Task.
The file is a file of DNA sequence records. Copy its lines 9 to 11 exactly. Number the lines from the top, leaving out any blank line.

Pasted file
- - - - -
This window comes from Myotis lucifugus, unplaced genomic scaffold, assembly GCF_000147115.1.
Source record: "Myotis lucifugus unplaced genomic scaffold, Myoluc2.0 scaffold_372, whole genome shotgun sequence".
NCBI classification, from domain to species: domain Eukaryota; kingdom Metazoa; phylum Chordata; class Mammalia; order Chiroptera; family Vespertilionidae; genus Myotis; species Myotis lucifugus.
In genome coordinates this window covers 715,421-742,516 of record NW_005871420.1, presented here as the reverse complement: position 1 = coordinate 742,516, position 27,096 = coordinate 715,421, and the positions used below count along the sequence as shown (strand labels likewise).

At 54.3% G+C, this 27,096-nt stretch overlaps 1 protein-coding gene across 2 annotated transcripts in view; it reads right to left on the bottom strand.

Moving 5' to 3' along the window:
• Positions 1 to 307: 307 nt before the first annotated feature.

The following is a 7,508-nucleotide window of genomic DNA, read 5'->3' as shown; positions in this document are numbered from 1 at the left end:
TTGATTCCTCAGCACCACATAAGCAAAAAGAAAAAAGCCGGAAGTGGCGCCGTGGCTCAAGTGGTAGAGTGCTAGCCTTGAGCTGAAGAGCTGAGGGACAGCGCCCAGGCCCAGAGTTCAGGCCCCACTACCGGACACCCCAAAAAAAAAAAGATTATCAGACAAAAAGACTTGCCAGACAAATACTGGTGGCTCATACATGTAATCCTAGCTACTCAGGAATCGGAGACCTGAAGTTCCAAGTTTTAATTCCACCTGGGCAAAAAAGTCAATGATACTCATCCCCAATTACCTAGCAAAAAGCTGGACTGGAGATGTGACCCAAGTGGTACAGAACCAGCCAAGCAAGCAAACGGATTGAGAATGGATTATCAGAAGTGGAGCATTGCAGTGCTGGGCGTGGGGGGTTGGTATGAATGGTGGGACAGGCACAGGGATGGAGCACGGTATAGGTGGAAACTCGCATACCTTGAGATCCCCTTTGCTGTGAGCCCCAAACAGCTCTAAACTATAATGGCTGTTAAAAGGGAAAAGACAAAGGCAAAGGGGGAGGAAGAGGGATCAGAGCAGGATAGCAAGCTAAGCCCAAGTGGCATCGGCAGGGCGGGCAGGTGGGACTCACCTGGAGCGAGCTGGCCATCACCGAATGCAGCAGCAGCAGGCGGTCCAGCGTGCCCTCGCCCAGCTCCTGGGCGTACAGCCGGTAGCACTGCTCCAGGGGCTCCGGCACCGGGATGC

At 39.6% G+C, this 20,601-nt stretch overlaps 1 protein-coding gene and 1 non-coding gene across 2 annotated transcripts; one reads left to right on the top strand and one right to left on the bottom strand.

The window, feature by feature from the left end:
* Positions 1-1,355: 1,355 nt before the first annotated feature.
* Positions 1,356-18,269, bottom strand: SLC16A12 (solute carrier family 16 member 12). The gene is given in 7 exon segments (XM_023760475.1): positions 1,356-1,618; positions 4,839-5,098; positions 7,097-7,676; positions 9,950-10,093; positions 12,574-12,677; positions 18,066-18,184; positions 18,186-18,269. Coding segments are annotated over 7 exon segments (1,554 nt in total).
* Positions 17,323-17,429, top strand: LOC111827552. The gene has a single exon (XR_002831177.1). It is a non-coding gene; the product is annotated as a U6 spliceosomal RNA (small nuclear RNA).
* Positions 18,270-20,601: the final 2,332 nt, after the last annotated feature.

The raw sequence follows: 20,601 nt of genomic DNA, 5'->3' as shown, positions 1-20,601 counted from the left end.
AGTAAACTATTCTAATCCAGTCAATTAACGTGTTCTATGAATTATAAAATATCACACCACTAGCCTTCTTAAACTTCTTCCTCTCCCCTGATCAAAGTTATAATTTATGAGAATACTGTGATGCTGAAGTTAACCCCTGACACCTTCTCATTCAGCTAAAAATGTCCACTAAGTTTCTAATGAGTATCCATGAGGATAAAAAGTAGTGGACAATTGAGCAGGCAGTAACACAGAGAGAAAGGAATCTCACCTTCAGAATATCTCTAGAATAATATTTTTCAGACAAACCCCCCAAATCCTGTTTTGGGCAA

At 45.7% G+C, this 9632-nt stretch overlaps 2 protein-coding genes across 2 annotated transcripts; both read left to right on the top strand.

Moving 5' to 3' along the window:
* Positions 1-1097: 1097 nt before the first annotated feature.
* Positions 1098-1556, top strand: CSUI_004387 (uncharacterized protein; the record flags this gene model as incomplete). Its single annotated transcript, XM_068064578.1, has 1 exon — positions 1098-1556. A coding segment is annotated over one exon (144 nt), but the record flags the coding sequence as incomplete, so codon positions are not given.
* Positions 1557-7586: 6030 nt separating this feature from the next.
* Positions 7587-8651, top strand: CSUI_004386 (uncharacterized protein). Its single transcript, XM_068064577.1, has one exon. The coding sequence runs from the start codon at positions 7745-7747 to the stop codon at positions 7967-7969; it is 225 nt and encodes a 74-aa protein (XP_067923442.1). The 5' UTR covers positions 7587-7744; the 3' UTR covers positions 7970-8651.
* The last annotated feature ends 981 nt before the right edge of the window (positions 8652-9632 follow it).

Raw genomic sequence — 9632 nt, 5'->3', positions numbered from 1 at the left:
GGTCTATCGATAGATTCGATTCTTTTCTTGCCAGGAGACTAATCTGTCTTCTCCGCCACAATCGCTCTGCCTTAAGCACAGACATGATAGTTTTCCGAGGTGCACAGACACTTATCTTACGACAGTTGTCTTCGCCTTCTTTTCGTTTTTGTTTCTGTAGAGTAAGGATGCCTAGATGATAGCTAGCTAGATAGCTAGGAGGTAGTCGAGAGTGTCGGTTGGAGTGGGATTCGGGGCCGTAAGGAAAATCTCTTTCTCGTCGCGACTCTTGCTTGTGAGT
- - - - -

TTGATTCCTCAGCACCACATAAGCAAAAAGAAAAAAGCCGGAAGTGGCGCCGTGGCTCAAGTGGTAGAGTGCTAGCCTTGAGCTGAAGAGCTGAGGGACAGCGCCCAGGCCCAGAGTTCAGGCCCCACTACCGGACACCCCAAAAAAAAAAAGATTATCAGACAAAAAGACTTGCCAGACAAATACTGGTGGCTCATACATGTAATCCTAGCTACTCAGGAATCGGAGACCTGAAGTTCCAAGTTTTAATTCCACCTGGGCAAAAAAGTCAATGATACTCATCCCCAATTACCTAGCAAAAAGCTGGACTGGAGATGTGACCCAAGTGGTACAGAACCAGCCAAGCAAGCAAACGGATTGAGAATGGATTATCAGAAGTGGAGCATTGCAGTGCTGGGCGTGGGGGGTTGGTATGAATGGTGGGACAGGCACAGGGATGGAGCACGGTATAGGTGGAAACTCGCATACCTTGAGATCCCCTTTGCTGTGAGCCCCAAACAGCTCTAAACTATAATGGCTGTTAAAAGGGAAAAGACAAAGGCAAAGGGGGAGGAAGAGGGATCAGAGCAGGATAGCAAGCTAAGCCCAAGTGGCATCGGCAGGGCGGGCAGGTGGGACTCACCTGGAGCGAGCTGGCCATCACCGAATGCAGCAGCAGCAGGCGGTCCAGCGTGCCCTCGCCCAGCTCCTGGGCGTACAGCCGGTAGCACTGCTCCAGGGGCTCCGGCACCGGGATGC

At 39.6% G+C, this 20,601-nt stretch overlaps 1 protein-coding gene and 1 non-coding gene across 2 annotated transcripts; one reads left to right on the top strand and one right to left on the bottom strand.

The window, feature by feature from the left end: